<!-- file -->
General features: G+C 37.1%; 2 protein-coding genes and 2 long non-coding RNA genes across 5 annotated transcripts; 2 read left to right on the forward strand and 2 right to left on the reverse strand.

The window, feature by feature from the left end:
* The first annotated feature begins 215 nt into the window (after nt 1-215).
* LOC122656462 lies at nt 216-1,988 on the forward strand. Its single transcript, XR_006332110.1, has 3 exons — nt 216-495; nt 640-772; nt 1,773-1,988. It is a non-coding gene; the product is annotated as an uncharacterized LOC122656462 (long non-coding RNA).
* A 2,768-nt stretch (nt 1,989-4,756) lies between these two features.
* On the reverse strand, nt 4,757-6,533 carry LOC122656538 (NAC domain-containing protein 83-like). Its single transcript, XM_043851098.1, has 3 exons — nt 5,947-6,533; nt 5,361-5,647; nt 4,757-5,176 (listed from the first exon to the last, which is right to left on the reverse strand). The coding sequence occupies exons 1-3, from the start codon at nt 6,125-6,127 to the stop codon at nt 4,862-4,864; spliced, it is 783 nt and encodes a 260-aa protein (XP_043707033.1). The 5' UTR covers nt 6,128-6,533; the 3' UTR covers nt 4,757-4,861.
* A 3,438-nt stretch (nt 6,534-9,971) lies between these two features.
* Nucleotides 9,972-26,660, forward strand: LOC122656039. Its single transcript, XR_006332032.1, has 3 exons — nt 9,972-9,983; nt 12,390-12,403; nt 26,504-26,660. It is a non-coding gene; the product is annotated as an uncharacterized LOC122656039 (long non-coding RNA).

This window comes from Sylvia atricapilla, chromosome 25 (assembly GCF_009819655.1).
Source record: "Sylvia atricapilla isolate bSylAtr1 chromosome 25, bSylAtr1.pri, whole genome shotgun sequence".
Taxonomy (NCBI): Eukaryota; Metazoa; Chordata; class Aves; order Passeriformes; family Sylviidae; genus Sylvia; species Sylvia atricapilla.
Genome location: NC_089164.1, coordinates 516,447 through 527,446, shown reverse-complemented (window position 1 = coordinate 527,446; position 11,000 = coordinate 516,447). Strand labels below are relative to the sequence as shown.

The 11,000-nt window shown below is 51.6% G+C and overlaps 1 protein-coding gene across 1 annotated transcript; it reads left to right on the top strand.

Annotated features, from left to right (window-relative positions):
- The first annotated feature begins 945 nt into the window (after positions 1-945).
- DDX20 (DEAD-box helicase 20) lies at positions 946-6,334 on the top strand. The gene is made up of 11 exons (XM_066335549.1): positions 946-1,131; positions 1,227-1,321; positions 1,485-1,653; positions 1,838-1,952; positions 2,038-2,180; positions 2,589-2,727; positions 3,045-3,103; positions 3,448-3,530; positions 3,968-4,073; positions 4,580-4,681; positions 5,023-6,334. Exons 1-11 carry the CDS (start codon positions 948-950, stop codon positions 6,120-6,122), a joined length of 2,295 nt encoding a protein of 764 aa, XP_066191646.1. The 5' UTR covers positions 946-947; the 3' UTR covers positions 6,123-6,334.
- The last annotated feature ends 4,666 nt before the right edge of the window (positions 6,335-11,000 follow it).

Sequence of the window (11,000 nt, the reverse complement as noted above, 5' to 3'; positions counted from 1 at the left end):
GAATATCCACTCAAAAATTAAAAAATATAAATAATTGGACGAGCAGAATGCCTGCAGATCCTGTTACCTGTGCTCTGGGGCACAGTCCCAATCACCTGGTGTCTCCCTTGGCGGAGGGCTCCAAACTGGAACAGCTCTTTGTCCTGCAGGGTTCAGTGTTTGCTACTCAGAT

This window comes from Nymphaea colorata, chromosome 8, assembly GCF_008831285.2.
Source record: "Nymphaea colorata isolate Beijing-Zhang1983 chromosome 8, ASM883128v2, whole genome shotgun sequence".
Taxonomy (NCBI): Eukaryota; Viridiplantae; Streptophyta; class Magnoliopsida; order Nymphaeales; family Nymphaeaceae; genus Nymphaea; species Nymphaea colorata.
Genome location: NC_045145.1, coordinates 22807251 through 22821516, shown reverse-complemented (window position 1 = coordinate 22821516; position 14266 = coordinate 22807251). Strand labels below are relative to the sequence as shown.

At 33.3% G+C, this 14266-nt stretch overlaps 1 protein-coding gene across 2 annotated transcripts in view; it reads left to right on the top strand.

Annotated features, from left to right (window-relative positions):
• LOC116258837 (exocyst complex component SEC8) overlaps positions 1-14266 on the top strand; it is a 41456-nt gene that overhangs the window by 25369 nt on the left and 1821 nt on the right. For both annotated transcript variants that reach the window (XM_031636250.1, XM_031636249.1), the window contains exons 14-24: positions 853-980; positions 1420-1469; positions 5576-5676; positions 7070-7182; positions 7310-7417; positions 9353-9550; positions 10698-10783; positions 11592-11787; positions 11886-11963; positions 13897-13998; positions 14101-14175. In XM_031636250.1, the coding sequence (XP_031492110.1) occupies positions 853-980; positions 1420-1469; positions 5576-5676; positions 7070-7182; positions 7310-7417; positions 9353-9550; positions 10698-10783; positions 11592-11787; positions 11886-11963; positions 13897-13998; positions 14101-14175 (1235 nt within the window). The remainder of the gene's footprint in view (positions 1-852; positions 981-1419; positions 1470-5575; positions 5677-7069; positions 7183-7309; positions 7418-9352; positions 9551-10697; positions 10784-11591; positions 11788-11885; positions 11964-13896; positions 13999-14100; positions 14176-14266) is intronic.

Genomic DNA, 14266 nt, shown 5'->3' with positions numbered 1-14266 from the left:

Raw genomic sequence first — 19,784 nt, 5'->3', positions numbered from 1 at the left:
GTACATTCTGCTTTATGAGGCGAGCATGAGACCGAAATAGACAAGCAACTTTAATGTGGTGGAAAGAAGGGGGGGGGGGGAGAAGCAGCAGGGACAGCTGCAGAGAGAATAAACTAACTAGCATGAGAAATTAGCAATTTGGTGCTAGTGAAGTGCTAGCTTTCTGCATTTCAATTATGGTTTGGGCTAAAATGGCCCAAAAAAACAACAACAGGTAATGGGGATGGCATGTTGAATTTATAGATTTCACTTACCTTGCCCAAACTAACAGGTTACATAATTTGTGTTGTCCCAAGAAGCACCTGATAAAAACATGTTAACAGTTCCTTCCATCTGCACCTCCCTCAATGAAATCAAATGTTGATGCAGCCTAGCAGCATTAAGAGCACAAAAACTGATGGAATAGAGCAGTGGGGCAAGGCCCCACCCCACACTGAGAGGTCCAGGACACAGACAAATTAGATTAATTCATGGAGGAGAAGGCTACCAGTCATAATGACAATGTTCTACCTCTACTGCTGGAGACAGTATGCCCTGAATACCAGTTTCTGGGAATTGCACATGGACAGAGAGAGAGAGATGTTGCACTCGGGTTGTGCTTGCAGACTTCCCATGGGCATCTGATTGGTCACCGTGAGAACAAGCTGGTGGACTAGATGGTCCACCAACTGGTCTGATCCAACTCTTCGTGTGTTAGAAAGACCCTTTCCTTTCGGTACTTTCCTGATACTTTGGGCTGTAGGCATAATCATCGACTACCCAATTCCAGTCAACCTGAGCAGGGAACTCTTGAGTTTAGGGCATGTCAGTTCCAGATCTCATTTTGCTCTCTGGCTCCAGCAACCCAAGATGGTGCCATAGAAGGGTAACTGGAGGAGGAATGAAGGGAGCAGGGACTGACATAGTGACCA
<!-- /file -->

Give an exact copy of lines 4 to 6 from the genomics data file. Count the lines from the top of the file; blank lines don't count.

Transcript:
* LOC122656462 lies at nt 216-1,988 on the forward strand. Its single transcript, XR_006332110.1, has 3 exons — nt 216-495; nt 640-772; nt 1,773-1,988. It is a non-coding gene; the product is annotated as an uncharacterized LOC122656462 (long non-coding RNA).
* A 2,768-nt stretch (nt 1,989-4,756) lies between these two features.
* On the reverse strand, nt 4,757-6,533 carry LOC122656538 (NAC domain-containing protein 83-like). Its single transcript, XM_043851098.1, has 3 exons — nt 5,947-6,533; nt 5,361-5,647; nt 4,757-5,176 (listed from the first exon to the last, which is right to left on the reverse strand). The coding sequence occupies exons 1-3, from the start codon at nt 6,125-6,127 to the stop codon at nt 4,862-4,864; spliced, it is 783 nt and encodes a 260-aa protein (XP_043707033.1). The 5' UTR covers nt 6,128-6,533; the 3' UTR covers nt 4,757-4,861.